Exploring Divorce with Illustrations
In the face of rising divorce rates, children are more often confronted with parental separation, be it in their own families or in those of friends or classmates. However, we have very limited knowledge about how primary school children communicate about divorce in their peer groups, which (mis-)information and which concepts about divorce-related legal regulations they exchange. Yet, misconceptions and exaggerated ideas may result in uncertainties.
The study ‘SMILE’ investigated together with 8- to 10-year-old children their concepts and communication about parental separation by adopting a participative and innovative methodical approach: Concept cartoons – illustrations showing everyday situations and different characters’ viewpoints – were adopted for use in social sciences for the first time. The study was not primarily interested in investigating what children think about their own parents’ divorce, as numerous studies have done, but included all classmates.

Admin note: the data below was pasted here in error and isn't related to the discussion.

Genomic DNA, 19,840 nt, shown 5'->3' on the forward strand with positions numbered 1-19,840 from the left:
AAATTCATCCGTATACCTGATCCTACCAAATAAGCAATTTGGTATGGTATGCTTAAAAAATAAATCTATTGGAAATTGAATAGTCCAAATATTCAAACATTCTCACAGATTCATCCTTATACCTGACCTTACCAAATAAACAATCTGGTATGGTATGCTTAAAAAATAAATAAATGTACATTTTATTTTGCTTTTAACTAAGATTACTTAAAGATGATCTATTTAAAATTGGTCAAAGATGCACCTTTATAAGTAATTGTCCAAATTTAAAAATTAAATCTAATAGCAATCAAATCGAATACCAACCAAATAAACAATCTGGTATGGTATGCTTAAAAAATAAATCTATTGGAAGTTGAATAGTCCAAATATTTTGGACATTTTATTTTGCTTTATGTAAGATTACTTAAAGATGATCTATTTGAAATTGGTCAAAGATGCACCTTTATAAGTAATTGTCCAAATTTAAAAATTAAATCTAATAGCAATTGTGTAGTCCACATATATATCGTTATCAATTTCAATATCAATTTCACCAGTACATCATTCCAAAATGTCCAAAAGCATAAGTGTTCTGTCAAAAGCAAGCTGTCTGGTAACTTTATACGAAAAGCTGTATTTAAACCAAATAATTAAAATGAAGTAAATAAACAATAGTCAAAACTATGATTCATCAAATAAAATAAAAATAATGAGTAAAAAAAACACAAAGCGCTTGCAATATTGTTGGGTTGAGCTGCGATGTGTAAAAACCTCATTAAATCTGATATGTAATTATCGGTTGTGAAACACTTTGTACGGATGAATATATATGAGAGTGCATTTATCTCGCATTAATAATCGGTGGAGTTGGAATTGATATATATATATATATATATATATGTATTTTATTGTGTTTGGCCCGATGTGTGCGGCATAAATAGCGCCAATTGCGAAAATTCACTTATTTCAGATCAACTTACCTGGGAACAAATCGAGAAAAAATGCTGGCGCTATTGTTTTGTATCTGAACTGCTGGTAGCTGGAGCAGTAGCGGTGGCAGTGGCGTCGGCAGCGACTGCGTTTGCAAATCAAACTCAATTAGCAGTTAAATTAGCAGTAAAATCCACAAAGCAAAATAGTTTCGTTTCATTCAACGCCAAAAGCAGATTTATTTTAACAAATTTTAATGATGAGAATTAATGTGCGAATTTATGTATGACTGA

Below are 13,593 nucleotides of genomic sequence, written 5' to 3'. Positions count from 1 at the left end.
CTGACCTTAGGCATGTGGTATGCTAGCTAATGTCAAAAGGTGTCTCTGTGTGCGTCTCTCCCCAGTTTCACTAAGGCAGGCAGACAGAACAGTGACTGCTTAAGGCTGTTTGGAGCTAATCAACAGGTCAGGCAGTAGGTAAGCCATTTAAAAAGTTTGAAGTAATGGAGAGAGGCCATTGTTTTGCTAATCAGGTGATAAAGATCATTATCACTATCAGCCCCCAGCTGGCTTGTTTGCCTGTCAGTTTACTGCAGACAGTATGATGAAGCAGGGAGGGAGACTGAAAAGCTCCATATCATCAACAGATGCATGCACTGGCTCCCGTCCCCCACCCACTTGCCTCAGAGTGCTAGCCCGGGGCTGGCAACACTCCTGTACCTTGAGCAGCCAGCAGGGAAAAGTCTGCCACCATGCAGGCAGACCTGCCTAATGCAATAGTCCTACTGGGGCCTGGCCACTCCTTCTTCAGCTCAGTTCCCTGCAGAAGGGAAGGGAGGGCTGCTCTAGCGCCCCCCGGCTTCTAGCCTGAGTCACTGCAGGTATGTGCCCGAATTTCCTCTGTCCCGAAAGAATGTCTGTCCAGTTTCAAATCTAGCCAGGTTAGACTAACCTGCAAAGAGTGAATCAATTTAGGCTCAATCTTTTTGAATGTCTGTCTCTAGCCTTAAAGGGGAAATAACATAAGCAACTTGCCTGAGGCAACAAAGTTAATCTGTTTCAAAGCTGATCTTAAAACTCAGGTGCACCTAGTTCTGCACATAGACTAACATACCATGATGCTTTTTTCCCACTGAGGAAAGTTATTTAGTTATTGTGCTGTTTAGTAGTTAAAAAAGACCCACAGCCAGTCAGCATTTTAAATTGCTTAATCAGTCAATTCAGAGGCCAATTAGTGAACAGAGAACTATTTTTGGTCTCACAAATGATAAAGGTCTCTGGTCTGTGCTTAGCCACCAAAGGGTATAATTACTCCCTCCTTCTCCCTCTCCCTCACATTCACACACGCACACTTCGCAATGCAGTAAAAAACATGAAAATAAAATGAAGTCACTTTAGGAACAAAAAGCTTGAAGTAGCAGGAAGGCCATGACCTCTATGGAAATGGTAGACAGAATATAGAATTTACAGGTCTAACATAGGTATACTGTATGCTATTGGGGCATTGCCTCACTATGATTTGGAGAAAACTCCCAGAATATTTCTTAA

Based on a most different cases design, research was conducted in an urban and a rural Austrian research area, with the highest and the lowest Austrian-wide divorce rate (Vienna and Tyrol). The children were involved in the entire research process (development of concept cartoons, discussions in group settings, dissemination). Jointly produced information leaflets and teaching materials, together with the public and scientific dissemination ensured knowledge transfer and sustainable impact. The study further included discussions with parents, grandparents and teachers and the final conference ‘SMILE goes public’.
This project has been completed.